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The gait of the Homo sapiens is a distinctive process, which differs in its mechanics from the four-legged gait of other species. Due to repeated pattern in gait, it can be described as a cycle. Therefore, gait cycle can be defined as a particular pattern starting from one foot contacting the ground, and ending when the same foot contacts the ground again (Metzger). The cycle is comprised of two main phases, which are the stance phase, i.e. when the foot is in contact with the ground and bearing weight (60 to 65 percent of the gait cycle), and swing phase, i.e. the phase from the toes detached from the ground to the same foot contacting the ground (35 to 40 percent of the gait cycle). In the swing phase the foot in motion and not bearing any weight.
An important aspect of gait is the shock absorption process during gait, which is achieved through the distribution of the load between the forefoot and the rear foot.
As the foot during the swing phase bears no weight, the distribution of loads occurs only through the stance phase. In that regard, the stance phase can be divided into four main instances, representing the foot positions, which are (Magee 941):
- Heel strike
- Load response (foot flat)
- Single-leg stance
- Heel off
- Toe off
At heel strike, the first task occurring is shock absorption, which is lessening the impact of body weight dropping onto supporting foot (Perry 73). Hence, the load is initially imposed on the talus, causing the first of the absorption mechanisms, i.e. subtalar eversion (the eversion of the joint between the talus and the calcaneus). With the rest of the feet moving toward ground contact the support of the calcaneus for the talus is reduced.
Load response (foot flat)
The shock absorption continues toward the foot flat, where the fore foot is in pronation, unlocking the subtalar and metatarsal joints for the shocks to be absorbed more effectively.
At the onset of single-leg stance (middle stance), the shock absorption mechanism following the subtalar eversion is the midtarsal dorsiflexion, which contributes to the shock absorption. Additionally, another load distributing function occurs at this stance, which is weight-bearing stability. The demand for the mid foot stability is at its peak, when the total weight is on a single foot. In that regard, to increase the stability of the mid foot, the midtarsal joint reverses the everted position into an inversion, while midtarsal joints lock along with all inverting muscles (soleus, tibialis, posterior, flexor, digitorum longus and flexor hallucis longus) increasing their intensity, providing the added support (Perry 76). The demand for stability gradually increases until it is on its peak, with the rise of the heel.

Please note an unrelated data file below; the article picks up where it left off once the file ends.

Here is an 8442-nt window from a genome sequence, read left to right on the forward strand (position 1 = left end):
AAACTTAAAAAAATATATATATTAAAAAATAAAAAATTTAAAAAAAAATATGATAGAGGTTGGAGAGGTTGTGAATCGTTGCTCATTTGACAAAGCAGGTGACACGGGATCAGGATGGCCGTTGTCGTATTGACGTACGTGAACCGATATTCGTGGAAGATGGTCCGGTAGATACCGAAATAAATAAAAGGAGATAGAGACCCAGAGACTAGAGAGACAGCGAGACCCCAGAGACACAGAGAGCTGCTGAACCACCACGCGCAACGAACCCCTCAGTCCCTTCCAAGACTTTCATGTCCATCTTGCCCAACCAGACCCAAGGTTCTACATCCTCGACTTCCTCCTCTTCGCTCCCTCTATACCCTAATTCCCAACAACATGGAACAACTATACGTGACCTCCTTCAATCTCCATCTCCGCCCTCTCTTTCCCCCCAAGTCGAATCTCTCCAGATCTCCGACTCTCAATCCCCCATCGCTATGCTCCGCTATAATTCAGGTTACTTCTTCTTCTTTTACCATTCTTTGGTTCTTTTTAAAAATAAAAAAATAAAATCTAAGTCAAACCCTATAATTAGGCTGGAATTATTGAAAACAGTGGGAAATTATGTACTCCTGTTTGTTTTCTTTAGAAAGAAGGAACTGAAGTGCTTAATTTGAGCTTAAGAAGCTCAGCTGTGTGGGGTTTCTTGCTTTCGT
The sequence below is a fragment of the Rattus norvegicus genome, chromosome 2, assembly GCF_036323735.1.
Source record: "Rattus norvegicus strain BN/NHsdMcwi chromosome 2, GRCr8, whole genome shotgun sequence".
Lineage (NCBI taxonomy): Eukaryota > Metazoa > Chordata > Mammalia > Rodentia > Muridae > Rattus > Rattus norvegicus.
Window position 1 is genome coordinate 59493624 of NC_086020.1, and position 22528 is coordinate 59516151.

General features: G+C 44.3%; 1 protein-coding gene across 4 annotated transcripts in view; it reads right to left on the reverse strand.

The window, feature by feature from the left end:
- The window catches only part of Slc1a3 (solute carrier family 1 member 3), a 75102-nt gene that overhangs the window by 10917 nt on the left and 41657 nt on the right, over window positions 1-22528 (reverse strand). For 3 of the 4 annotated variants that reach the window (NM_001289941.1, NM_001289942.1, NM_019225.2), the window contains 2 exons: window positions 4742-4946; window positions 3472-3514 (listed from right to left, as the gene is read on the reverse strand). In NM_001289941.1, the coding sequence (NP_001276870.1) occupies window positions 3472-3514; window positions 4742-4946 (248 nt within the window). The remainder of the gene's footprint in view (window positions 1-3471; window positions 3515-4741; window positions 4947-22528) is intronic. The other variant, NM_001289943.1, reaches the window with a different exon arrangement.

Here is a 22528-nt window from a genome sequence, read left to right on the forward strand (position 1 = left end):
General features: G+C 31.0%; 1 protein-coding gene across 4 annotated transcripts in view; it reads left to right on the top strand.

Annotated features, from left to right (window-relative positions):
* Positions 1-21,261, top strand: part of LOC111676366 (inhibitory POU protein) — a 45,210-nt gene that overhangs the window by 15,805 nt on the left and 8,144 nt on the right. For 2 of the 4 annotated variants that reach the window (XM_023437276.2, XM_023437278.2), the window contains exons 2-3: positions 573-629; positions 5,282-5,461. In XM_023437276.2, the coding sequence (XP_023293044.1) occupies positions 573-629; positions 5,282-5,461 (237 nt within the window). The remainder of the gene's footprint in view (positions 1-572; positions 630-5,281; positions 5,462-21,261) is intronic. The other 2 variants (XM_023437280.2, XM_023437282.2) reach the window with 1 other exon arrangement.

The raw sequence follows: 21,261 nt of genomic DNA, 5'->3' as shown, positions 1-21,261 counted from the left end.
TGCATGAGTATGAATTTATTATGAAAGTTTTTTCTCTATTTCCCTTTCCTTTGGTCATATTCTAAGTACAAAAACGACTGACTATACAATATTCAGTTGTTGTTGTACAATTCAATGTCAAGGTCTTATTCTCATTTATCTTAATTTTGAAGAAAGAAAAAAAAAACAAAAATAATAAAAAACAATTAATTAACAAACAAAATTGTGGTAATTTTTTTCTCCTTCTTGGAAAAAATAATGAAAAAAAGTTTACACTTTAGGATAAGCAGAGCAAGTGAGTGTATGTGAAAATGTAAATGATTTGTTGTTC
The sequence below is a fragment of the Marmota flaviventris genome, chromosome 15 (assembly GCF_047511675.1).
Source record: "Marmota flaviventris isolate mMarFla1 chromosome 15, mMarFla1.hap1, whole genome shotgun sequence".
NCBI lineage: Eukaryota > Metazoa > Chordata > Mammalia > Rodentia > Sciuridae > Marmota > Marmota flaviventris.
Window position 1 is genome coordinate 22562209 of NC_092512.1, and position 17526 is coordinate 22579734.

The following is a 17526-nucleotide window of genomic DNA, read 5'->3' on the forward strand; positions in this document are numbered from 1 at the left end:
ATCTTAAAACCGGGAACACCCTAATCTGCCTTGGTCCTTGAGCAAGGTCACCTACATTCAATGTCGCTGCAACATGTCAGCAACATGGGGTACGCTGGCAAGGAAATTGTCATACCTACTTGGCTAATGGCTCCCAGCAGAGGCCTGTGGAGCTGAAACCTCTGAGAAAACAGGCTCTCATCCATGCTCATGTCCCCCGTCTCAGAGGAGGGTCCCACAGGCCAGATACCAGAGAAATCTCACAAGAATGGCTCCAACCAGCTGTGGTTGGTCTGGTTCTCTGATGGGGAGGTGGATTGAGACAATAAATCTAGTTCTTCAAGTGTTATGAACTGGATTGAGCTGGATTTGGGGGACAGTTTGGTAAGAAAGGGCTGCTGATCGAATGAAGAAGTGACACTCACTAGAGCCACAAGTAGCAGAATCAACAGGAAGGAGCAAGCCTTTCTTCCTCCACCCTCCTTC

With the heel off stance, the body weight is gradually transferred fully onto the forefoot. The support area increases with the addition of proximal phalangeal base to metatarsal head. The metatarsal support is mainly the result of the action of peroneus longus on the first metatarsal. Plantar flexor muscles begin to contract to prepare for the push off.
The toe-off stance marks the last area of the forefoot in contact with the ground, which is the first metatarsal, as body weight shifts toward the other foot. The foot is in supination, with the plantar flexor muscles at peak, becoming inactive as the foot leaves the ground (Magee 949).
Magee, David J. Orthopedic Physical Assessment. 4th ed. Philadelphia: Saunders, 2002. Print.
Metzger, Sherry. “Making the Most of Movement: Gait Analysis and Bracing”. 2007. O&P EDGE. Web.
Perry, Jacquelin. Gait Analysis: Normal and Pathological Function. Thorofare, NJ: SLACK, 1992. Print.